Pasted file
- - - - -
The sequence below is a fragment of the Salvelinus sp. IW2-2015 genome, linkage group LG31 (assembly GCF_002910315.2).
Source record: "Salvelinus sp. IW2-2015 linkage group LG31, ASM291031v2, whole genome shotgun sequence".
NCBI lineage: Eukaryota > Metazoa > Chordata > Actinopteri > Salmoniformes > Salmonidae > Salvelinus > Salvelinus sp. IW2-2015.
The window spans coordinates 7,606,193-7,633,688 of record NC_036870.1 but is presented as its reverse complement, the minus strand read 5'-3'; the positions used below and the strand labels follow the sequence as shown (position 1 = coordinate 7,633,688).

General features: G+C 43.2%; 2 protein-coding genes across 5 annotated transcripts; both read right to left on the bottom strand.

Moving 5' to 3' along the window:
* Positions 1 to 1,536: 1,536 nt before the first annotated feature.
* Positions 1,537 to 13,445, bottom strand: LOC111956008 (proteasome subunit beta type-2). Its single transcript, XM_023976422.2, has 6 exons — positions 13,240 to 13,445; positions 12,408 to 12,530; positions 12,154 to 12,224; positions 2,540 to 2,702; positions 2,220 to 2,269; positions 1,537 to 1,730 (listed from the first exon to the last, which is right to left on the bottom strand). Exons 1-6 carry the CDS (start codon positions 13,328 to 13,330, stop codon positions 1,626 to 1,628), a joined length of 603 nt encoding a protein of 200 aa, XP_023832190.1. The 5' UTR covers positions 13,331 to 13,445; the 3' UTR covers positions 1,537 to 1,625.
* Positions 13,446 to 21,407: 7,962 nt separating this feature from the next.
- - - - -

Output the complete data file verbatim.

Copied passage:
The sequence below is a fragment of the Salvelinus sp. IW2-2015 genome, linkage group LG31 (assembly GCF_002910315.2).
Source record: "Salvelinus sp. IW2-2015 linkage group LG31, ASM291031v2, whole genome shotgun sequence".
NCBI lineage: Eukaryota > Metazoa > Chordata > Actinopteri > Salmoniformes > Salmonidae > Salvelinus > Salvelinus sp. IW2-2015.
The window spans coordinates 7,606,193-7,633,688 of record NC_036870.1 but is presented as its reverse complement, the minus strand read 5'-3'; the positions used below and the strand labels follow the sequence as shown (position 1 = coordinate 7,633,688).

General features: G+C 43.2%; 2 protein-coding genes across 5 annotated transcripts; both read right to left on the bottom strand.

Moving 5' to 3' along the window:
* Positions 1 to 1,536: 1,536 nt before the first annotated feature.
* Positions 1,537 to 13,445, bottom strand: LOC111956008 (proteasome subunit beta type-2). Its single transcript, XM_023976422.2, has 6 exons — positions 13,240 to 13,445; positions 12,408 to 12,530; positions 12,154 to 12,224; positions 2,540 to 2,702; positions 2,220 to 2,269; positions 1,537 to 1,730 (listed from the first exon to the last, which is right to left on the bottom strand). Exons 1-6 carry the CDS (start codon positions 13,328 to 13,330, stop codon positions 1,626 to 1,628), a joined length of 603 nt encoding a protein of 200 aa, XP_023832190.1. The 5' UTR covers positions 13,331 to 13,445; the 3' UTR covers positions 1,537 to 1,625.
* Positions 13,446 to 21,407: 7,962 nt separating this feature from the next.